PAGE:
Conventional measurement of wall thickening with two transit-time crystals requires considerable skill, is associated with myocardial trauma, and does not discern the function of different layers of the left ventricular (LV) wall. To overcome these limitations, we have developed a 10 MHz pulsed Doppler technique that measures thickening at any depth of the LV wall from a single crystal sutured to the epicardium. To verify its accurary, we compared measurements of thickening fraction (TF) by pulsed Doppler and transit-time methods in 25 open-chest dogs. The epicardial Doppler crystal was placed over an intramyocardial crystal positioned either in the subendocardium or midwall. The epicardial crystal acted as both the Doppler transducer and the transit-time transmitter, so that TF was measured by each technique at the same site. A wide range of regional function (transmural TF: -28-42%, epicardial TF:-20-28%) was produced by coronary occlusion followed by reperfusion, and by isoproterenol and phenylephrine infusions. There was a good correlation between the two methods, both for transmural TF (r = 0.98, 107 paired measurements) and epicardial TF (r = 0.99, 70 paired measurements). Despite marked changes in function, the two techniques yielded similar measurements under all of the conditions tested (base line, ischemia, 5, 15, 30, 60, 120, and 180 min of reperfusion, isoproterenol and phenylephrine). One-millimeter errors in selecting the depth of the Doppler sample volume did not significantly affect the accuracy of TF measurements. Thus the single pulsed Doppler crystal provides a single, atraumatic, and accurate means for measuring myocardial function, both transmurally and in selected layers of the LV wall.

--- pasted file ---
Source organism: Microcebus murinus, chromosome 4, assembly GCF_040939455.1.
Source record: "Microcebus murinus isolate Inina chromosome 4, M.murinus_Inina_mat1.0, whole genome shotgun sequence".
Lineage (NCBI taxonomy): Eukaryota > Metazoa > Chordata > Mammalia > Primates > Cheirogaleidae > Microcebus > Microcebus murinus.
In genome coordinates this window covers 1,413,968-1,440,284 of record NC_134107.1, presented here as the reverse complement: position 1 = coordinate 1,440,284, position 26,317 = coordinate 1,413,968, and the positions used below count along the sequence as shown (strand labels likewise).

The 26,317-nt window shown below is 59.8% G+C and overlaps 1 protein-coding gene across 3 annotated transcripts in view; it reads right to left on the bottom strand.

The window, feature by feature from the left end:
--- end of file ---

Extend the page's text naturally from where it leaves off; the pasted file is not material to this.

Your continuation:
|Original language||English (US)|
|Journal||American Journal of Physiology - Heart and Circulatory Physiology|
|Issue number||5 (20/5)|
|State||Published - 1986|
ASJC Scopus subject areas
- Cardiology and Cardiovascular Medicine
- Physiology (medical)